Laboratory Characterisation Of Non-Standard Pavement Base Materials

Negin Zhalehjoo, Jeffrey Lee, Damian Volker, Jothi Ramanujam and Didier Bodin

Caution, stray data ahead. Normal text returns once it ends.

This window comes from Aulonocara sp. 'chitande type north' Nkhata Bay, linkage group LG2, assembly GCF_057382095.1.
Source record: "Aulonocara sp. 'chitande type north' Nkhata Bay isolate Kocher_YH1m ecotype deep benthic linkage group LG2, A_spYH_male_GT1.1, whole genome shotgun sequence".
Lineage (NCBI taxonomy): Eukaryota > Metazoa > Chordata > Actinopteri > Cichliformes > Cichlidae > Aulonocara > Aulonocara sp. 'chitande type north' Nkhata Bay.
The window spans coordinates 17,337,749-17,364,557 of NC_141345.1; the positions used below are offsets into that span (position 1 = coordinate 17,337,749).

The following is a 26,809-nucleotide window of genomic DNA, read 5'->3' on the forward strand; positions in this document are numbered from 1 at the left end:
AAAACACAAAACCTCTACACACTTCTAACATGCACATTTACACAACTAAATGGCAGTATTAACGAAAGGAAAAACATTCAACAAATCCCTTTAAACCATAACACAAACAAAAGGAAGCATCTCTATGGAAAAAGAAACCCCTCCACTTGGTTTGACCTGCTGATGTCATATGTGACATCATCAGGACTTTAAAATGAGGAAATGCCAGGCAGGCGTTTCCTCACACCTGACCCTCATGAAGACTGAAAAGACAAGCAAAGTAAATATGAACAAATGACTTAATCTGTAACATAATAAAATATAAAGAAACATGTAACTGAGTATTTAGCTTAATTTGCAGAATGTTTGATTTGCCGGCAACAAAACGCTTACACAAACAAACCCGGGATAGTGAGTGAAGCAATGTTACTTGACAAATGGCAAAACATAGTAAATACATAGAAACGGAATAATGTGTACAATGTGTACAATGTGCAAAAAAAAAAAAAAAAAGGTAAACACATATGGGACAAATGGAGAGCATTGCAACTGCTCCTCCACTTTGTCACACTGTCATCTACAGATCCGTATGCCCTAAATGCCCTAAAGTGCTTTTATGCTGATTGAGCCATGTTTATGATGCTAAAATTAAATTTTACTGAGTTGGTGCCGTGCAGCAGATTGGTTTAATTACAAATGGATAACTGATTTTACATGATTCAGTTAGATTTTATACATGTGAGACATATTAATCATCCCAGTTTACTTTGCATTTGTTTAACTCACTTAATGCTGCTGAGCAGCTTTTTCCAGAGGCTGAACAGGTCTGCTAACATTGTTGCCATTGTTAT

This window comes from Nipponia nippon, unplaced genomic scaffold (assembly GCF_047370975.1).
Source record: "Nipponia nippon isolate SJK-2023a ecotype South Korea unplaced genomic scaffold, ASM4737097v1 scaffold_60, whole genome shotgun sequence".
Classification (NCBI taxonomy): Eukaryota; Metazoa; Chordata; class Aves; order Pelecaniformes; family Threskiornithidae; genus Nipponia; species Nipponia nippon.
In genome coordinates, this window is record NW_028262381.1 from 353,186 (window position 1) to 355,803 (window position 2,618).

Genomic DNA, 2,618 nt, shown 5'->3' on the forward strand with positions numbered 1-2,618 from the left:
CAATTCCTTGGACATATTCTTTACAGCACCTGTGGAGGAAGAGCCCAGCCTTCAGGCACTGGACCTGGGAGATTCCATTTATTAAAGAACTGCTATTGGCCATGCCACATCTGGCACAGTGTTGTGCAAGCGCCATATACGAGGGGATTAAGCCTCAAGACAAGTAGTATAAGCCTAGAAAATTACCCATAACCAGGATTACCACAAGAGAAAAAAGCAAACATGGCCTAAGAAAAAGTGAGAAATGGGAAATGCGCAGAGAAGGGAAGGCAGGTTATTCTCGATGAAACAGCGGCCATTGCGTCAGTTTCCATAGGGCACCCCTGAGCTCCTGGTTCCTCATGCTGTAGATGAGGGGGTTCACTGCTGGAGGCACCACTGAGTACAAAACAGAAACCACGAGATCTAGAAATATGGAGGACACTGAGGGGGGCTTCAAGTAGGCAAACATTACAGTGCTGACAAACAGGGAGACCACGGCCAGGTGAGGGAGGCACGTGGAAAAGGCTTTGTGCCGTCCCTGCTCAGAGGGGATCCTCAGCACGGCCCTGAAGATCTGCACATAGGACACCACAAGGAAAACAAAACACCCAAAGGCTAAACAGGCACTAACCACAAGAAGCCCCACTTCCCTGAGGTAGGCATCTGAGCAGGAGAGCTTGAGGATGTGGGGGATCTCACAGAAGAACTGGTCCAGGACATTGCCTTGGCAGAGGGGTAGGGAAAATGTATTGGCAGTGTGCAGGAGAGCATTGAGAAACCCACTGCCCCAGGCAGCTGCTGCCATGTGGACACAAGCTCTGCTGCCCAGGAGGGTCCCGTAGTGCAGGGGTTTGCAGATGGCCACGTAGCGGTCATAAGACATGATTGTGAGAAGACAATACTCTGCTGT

The vast majority of the road network in Australia is composed of unbound granular pavement layers. Given the annual growth in the use of granular materials in the construction and maintenance of pavements, there is a significant increase in energy and materials’ transportation cost and remarkable shortages/reduction of conventional quality materials. Therefore, there is an overriding need to employ locally available non-standard materials as a sustainable solution for pavement construction and maintenance which will result in reduced consumption of finite resources and a reduction in cost. Although non-standard materials do not generally meet the requirements of standard specification, they can result in a satisfactory performance when properly managed. Currently, there is no unified accepted test method to evaluate the performance of non-standard materials. The objective of this paper is to have a comprehensive evaluation of the physical and mechanical properties of non-standard materials using a range of laboratory experiments. For this purpose, seven non-standard materials sampled from the existing pavements together with one standard material were selected for the laboratory investigation. The adopted laboratory experiments included California Bearing Ratio (CBR), modified Texas triaxial, and wheel tracking tests in addition to the compaction test, particle size distribution, Atterberg limits measurements, and apparent particle density measurement. This study ranked and compared the performance of different tested materials under selected laboratory experiments. Lastly, the laboratory test results were compared against the materials’ in-service performance and the suitability of each adopted experiment for the characterisation of non-standard materials was accordingly investigated.